• Reducing the Number of Police Officers. The NYPD is the largest police force in the country, and it continues to grow, with over 1500 additional uniformed officer positions added in the last ten years. Over the last 30 years, crime in the city has dramatically decreased. Yet we still have about 36,000 cops on the payroll, which Mayor DeBlasio says is the “right number…for all the things we’re asking officers to do now, which is much more about day-to-day quality of life.” But that’s part of the problem — cops are expected to perform functions for which they’re not trained. We need to reduce the number of police officers and end all police contracts with social services, schools, and government agencies providing care, then reinvest the funding for their salaries into community services and personnel better suited for these duties.
  • Disempowering Police Unions. There are five police unions in New York City, and they have a completely outsized power over the way the NYPD is run, and entirely too much influence in local politics. These organizations are “run mostly by white conservatives who live in the suburbs”, and they consistently stand in opposition to change and police reform, as evidenced by their outrage over a recent chokehold ban. We need to take away their power by giving them less control over disciplinary efforts, and make union contract negotiations public, so that the residents of this city can see the terms.
  • Discontinuing Police Surveillance of NYC Residents. As the New York Times writes, the NYPD “has one of the country’s most sophisticated surveillance and crime-solving tool kits, with license plate readers, cellphone trackers, drones and facial-recognition software, among other technologies,” much of which they try to hide from the public. These resources can become weapons in the hands of law enforcement, especially among communities that are already overpoliced. The Public Oversight of Surveillance Technology (POST) Act passed by City Council back in June compels law enforcement to release information about the surveillance tools they use, but we need to go farther. We need to end police contracts with private companies that provide surveillance services and prohibit the development and implementation of any in-house systems. The NYPD must also discontinue its use of CompStat, the statistical tool they use to track crime statistics and police activity across the city, which has led “directly to abusive police practices in communities of color.”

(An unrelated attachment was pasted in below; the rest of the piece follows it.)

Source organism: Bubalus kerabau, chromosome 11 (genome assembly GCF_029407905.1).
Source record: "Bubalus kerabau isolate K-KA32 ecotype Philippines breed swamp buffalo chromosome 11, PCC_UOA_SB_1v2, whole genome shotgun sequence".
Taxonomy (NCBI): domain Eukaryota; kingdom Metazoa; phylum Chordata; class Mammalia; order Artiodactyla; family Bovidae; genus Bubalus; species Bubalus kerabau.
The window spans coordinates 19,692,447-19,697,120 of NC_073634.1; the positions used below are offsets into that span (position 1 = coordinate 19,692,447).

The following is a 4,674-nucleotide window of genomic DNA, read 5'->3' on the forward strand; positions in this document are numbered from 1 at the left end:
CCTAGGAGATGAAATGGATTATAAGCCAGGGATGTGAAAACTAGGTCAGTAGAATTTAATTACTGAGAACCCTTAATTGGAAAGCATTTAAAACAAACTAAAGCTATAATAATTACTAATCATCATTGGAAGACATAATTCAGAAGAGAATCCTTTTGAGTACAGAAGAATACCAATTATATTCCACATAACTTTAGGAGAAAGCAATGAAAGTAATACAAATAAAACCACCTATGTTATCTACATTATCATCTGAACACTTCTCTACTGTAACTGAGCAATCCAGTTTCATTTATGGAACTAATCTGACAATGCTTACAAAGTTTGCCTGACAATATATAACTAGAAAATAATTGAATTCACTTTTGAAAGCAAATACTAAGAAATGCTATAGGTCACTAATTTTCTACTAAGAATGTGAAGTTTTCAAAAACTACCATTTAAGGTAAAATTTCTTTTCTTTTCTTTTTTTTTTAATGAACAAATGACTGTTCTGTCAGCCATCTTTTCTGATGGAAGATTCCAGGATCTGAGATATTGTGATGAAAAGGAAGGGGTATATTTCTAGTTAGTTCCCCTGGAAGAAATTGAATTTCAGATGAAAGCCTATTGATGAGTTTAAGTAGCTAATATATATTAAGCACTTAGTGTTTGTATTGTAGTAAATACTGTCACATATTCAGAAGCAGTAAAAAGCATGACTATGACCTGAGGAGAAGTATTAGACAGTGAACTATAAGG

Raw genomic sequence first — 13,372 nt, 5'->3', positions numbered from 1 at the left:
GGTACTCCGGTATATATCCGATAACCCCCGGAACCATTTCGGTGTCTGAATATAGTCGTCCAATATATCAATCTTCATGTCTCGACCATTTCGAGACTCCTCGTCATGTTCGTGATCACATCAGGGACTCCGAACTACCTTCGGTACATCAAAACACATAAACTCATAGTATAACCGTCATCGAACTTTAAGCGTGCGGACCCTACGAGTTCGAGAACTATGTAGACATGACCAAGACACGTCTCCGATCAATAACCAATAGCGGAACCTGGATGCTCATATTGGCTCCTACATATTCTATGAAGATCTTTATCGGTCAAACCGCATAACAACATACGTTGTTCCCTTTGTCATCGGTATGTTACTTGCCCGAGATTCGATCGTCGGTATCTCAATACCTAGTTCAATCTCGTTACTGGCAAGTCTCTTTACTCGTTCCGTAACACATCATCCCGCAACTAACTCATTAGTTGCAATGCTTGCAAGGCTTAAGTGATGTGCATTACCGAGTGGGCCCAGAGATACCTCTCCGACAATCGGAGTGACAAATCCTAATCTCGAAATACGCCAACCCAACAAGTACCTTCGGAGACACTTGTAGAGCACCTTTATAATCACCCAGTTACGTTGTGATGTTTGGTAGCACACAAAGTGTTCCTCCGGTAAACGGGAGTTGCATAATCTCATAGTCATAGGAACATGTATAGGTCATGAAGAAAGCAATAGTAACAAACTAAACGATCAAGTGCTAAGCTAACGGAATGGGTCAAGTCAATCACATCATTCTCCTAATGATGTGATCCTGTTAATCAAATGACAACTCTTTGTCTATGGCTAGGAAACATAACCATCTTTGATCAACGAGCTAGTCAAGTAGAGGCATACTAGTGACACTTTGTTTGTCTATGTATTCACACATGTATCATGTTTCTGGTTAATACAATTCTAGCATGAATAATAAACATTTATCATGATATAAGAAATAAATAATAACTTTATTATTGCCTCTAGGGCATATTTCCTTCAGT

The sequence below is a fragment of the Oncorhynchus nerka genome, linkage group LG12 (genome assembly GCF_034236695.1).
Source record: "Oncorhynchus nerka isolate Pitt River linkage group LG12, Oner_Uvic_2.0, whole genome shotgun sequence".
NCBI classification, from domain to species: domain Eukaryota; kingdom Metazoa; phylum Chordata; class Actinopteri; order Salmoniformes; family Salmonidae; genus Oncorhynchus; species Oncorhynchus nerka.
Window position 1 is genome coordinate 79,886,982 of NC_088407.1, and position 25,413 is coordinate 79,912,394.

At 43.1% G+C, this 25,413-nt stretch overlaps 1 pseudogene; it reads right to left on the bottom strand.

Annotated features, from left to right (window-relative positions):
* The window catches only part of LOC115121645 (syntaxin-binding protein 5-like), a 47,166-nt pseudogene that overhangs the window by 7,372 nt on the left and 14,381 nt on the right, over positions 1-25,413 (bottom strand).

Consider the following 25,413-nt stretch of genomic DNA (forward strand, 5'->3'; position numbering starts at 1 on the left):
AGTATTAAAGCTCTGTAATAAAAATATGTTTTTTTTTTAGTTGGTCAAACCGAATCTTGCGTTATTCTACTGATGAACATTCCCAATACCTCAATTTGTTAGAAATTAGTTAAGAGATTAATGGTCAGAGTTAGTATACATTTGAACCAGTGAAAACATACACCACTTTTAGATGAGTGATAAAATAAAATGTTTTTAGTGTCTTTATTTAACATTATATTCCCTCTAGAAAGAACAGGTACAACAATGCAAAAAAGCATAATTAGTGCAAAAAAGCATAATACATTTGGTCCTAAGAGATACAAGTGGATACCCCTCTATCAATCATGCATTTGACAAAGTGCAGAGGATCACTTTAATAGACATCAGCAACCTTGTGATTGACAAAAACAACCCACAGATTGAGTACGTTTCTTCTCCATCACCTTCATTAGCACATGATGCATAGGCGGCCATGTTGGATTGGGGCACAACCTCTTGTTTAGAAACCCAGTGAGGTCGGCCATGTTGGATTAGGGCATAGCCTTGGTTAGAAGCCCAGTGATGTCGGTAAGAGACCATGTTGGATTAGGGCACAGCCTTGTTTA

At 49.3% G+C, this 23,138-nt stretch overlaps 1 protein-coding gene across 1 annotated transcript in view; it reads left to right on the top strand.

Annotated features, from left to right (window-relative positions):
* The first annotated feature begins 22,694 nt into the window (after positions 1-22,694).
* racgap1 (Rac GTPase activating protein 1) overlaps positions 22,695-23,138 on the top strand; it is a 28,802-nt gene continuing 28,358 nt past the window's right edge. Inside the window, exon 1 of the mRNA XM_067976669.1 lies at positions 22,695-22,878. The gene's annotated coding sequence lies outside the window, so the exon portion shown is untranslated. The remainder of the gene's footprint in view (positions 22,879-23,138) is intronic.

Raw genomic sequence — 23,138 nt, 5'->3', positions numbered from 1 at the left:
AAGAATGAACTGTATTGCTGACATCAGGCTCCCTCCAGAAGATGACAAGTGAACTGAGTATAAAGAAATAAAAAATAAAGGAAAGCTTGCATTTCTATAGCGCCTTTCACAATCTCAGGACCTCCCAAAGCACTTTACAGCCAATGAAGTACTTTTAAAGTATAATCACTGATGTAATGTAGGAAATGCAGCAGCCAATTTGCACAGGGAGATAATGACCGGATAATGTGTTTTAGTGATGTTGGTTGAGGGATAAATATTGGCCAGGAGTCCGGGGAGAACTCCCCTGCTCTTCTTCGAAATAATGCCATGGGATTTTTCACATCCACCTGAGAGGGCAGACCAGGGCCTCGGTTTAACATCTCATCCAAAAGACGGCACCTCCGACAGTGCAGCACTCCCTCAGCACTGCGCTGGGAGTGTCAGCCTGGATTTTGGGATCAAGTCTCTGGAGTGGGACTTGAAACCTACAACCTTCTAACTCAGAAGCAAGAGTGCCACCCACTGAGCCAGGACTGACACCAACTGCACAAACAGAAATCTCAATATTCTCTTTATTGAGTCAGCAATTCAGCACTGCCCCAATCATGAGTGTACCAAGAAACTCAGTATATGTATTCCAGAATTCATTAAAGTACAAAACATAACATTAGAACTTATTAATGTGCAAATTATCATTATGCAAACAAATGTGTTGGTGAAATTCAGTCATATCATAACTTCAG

Redirect money from the NYPD into neglected city services for New Yorkers, and invest in community programs proven to reduce crime

The police and prison system does not work to reduce crime, but thoughtful community services and interventions do. Community organizations foster meaningful relationships and positive engagement, which in turn has been proven to lower crime rates. Abolishing police is not possible without also investing in youth, housing, substance abuse treatment, healthcare and new approaches to conflict resolution. New York City could spend the money we currently give to the NYPD to support:

Existing city agencies already do a tremendous job helping fulfill New Yorker’s needs. If “broken windows” beget crime, let’s get to work fixing those proverbial windows.

  • Parks: High quality public space is more important now than ever. The Parks Department has been crucial to the city’s low COVID-19 case rates, and yet their budget is being cut. With more Parks Department staff we could keep our parks cleaner and maintain a higher level of safe, outdoor, public programming. We could also keep public bathrooms within parks cleaner and open for longer hours, making this important resource better and more accessible to all New Yorkers.
  • Sanitation: Rather than relying on police to “clean up the streets,” we could instead invest more in the workers who actually make New York clean, Sanitation workers. New York’s trash pick-up system has been put under incredible strain during the pandemic and residents are still contending with reduced pick-ups. The city has an opportunity to be a leader in recycling and composting but has not, largely due to lack of investment and attention. By hiring sanitation workers rather than police, New York can move into a cleaner and greener future.
  • Education: New York is currently facing a teacher shortage, and yet education budgets are being cut across the state. Few things are as important as the future of our city’s children, and teachers play a central role in their development. By hiring and keeping more teachers, students would have smaller class sizes and more individual attention.
  • Transportation: For only a fraction of the police budget, New Yorkers could have access to a vastly improved transit system. The MTA estimated that fare free buses during COVID cost only about $150m and helped riders and drivers stay safe. Even in a normal year, fare free citywide buses would cost less than ⅓ of the NYPD’s annual budget, about $2b. In addition to being a lifeline for school children, older adults, and low-income New Yorkers, this would help speed up most bus lines, helping to create a system that everyone can be proud of.

Empowering the community through community accountability programs and community care governance

Everyday, 2.3 million people are stuck in overcrowded prisons, facing inhumane conditions, offered only limited opportunities for transformation, and forever burdened by the lifelong collateral consequences of their prison time. The prison industrial complex is yet another apparatus of the state that is broken and beyond reform. Abolishing police involves abolishing all structures of violence — including prisons.